This Is Plastics: Edge of Equity Installment 2: Plastic’s role in advancing vision equity


Edge of Equity Installment 2: Plastic’s role in advancing vision equity

Plastics improve corrective lens quality, address global disparities in eyewear access, and are repurposed to clean up the ocean.


In Part two of the Edge of Equity Series, learn how plastics are improving corrective lens quality, helping address global disparities in eyewear access, and being repurposed to clean up the ocean.

It’s no secret that the eyeglasses many people wear—frames, lenses, or both—are made from plastic. Despite movies often depicting the quintessential playground altercation or sports accident scene resulting in a cracked lens, plastic avoids this fate entirely for most glasses wearers. The plastic eyeglass lens made its debut in the mid-1900s and has since become the primary material for eyeglass lenses and frames. Plastic lenses are lightweight, low-cost, allow for high optical clarity and are more durable than traditional glass lenses. Using plastic for eyeglasses has enabled rapid prototyping and extensively broadened access to life-improving technology to communities that have historically viewed eye health as a privilege.

However, access to quality, properly-fitted corrective eyewear is not as ubiquitous as it may seem. From companies favoring Eurocentric features for  frame designs to more than 1 billion people around the globe lacking necessary vision correction, the optical industry has room to grow in advancing vision equity. To that end, plastic is helping key companies play a critical role in transforming the vision equity landscape, not to mention cleaning up the world’s oceans, too.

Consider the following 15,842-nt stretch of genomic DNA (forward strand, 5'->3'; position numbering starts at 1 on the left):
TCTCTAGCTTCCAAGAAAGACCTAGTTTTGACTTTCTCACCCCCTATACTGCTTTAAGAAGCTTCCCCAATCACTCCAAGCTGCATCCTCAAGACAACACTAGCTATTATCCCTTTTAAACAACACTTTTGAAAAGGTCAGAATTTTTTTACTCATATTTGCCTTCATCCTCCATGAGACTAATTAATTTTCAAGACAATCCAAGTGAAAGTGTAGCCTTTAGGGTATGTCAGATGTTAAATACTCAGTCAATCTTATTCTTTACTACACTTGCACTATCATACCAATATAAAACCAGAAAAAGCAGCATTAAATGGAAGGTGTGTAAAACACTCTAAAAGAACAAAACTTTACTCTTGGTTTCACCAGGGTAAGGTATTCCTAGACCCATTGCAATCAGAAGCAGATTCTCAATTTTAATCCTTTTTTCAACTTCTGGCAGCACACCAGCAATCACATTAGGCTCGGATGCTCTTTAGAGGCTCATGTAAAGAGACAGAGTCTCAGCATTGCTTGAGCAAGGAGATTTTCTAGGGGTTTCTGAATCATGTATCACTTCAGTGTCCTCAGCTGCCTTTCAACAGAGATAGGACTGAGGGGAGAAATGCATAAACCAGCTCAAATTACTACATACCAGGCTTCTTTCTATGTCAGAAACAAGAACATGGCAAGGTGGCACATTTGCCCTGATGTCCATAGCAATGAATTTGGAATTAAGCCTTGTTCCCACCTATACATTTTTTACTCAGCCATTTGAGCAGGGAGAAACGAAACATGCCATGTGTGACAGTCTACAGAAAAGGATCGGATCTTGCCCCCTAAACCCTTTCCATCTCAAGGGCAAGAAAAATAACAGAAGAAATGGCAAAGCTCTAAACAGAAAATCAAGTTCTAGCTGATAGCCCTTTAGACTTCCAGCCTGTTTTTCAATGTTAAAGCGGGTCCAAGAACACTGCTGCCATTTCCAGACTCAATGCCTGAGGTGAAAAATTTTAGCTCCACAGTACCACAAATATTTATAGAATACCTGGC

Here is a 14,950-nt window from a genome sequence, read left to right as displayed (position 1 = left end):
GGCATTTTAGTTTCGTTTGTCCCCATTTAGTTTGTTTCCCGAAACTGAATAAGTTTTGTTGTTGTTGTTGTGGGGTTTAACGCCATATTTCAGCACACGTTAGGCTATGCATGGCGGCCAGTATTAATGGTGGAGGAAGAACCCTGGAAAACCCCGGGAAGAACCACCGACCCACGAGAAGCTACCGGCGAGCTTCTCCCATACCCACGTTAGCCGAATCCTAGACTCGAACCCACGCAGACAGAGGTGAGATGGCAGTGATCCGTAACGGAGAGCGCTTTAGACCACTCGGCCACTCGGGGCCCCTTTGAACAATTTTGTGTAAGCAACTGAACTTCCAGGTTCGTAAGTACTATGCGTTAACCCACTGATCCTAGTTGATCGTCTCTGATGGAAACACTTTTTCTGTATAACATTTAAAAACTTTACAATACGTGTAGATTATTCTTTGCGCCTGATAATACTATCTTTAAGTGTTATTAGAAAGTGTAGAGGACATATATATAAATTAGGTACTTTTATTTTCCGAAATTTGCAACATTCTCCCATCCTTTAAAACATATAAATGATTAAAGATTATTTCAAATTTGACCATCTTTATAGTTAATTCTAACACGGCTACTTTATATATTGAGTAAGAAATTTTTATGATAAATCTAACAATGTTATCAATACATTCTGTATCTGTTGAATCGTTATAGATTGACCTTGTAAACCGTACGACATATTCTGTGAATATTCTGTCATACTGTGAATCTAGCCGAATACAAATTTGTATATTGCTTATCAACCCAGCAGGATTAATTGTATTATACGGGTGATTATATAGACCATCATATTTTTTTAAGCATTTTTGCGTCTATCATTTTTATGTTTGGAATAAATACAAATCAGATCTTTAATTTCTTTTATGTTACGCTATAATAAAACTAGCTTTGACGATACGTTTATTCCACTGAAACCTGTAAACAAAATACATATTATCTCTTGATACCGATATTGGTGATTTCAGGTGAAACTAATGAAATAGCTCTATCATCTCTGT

Bringing the world into focus with plastic

Vision correction is a facet of everyday life—even if you’re blessed with 20/20 vision, chances are you know someone who isn’t. In fact, research from the Vision Impact Institute indicates about 3 out of every 4 people in the United States have some form of vision correction, with the vast majority (71%) relying on glasses to provide a crisp, clear view of their world.

Though plastic entered the lens market in the early 1960s, it wasn’t until 1983, with the advent of polycarbonate lenses, that plastic’s revolutionary optical potential really took off. Lighter, thinner, and more durable than traditional glass lenses, plastic would become the industry’s go-to for corrective lenses. Modern advancements in lens technology—like protective coatings, hi-index capabilities, and blue light filtering—extend polycarbonate lenses’ benefit even further.

Beyond lenses, a form of plastic known as cellulose acetate, or just acetate for shorthand, emerged as a preferred frame material in the late 1940s. As a low-cost, moldable, easily dyed material, acetate is the backbone of many of today’s popular eyewear brands, like Warby Parker. Let’s face it; you don’t have to squint to get this picture: glasses as we know them today wouldn’t exist without plastic.

Using plastic to advance vision equity around the globe

Despite the many advancements in glasses technology in recent decades, many people lack access to quality corrective eyewear. Historically, many glasses manufacturers designed frames with Eurocentric facial features in mind, overlooking vision correction needs for people of color. Furthermore, according to the World Health Organization, over 1 billion people around the world live with unaddressed but correctable vision impairment, like short and far sightedness, glaucoma and cataracts.